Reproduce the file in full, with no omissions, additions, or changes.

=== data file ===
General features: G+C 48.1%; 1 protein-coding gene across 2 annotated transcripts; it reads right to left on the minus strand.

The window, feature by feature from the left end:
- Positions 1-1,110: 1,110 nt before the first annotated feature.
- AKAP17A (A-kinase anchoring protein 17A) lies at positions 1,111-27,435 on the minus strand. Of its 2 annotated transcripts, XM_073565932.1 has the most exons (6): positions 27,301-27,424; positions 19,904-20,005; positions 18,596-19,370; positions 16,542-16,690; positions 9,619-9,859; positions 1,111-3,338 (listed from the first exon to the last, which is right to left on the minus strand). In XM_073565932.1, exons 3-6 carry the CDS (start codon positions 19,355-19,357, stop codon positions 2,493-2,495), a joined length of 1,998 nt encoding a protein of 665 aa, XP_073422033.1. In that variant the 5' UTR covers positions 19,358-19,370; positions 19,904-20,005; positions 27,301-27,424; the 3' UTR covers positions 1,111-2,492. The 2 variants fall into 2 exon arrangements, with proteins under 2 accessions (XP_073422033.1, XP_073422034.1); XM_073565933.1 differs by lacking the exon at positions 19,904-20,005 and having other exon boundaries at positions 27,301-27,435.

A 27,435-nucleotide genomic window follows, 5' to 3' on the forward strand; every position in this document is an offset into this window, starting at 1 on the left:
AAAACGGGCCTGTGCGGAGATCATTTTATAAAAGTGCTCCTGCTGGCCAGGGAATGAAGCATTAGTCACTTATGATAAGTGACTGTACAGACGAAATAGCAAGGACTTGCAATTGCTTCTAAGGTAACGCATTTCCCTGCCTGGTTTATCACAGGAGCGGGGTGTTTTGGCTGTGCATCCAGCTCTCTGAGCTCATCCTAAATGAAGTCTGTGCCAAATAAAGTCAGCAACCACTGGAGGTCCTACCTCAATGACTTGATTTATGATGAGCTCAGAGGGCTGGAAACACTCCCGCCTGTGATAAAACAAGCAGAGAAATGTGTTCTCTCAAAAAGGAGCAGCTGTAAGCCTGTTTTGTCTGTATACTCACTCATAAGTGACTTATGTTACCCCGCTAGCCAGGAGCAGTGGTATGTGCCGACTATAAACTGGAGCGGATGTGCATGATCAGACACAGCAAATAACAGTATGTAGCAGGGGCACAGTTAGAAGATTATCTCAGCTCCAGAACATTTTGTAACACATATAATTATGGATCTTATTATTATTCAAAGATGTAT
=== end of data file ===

General features: G+C 48.1%; 1 protein-coding gene across 2 annotated transcripts; it reads right to left on the minus strand.

The window, feature by feature from the left end:
- Positions 1-1,110: 1,110 nt before the first annotated feature.
- AKAP17A (A-kinase anchoring protein 17A) lies at positions 1,111-27,435 on the minus strand. Of its 2 annotated transcripts, XM_073565932.1 has the most exons (6): positions 27,301-27,424; positions 19,904-20,005; positions 18,596-19,370; positions 16,542-16,690; positions 9,619-9,859; positions 1,111-3,338 (listed from the first exon to the last, which is right to left on the minus strand). In XM_073565932.1, exons 3-6 carry the CDS (start codon positions 19,355-19,357, stop codon positions 2,493-2,495), a joined length of 1,998 nt encoding a protein of 665 aa, XP_073422033.1. In that variant the 5' UTR covers positions 19,358-19,370; positions 19,904-20,005; positions 27,301-27,424; the 3' UTR covers positions 1,111-2,492. The 2 variants fall into 2 exon arrangements, with proteins under 2 accessions (XP_073422033.1, XP_073422034.1); XM_073565933.1 differs by lacking the exon at positions 19,904-20,005 and having other exon boundaries at positions 27,301-27,435.

A 27,435-nucleotide genomic window follows, 5' to 3' on the forward strand; every position in this document is an offset into this window, starting at 1 on the left:
AAAACGGGCCTGTGCGGAGATCATTTTATAAAAGTGCTCCTGCTGGCCAGGGAATGAAGCATTAGTCACTTATGATAAGTGACTGTACAGACGAAATAGCAAGGACTTGCAATTGCTTCTAAGGTAACGCATTTCCCTGCCTGGTTTATCACAGGAGCGGGGTGTTTTGGCTGTGCATCCAGCTCTCTGAGCTCATCCTAAATGAAGTCTGTGCCAAATAAAGTCAGCAACCACTGGAGGTCCTACCTCAATGACTTGATTTATGATGAGCTCAGAGGGCTGGAAACACTCCCGCCTGTGATAAAACAAGCAGAGAAATGTGTTCTCTCAAAAAGGAGCAGCTGTAAGCCTGTTTTGTCTGTATACTCACTCATAAGTGACTTATGTTACCCCGCTAGCCAGGAGCAGTGGTATGTGCCGACTATAAACTGGAGCGGATGTGCATGATCAGACACAGCAAATAACAGTATGTAGCAGGGGCACAGTTAGAAGATTATCTCAGCTCCAGAACATTTTGTAACACATATAATTATGGATCTTATTATTATTCAAAGATGTAT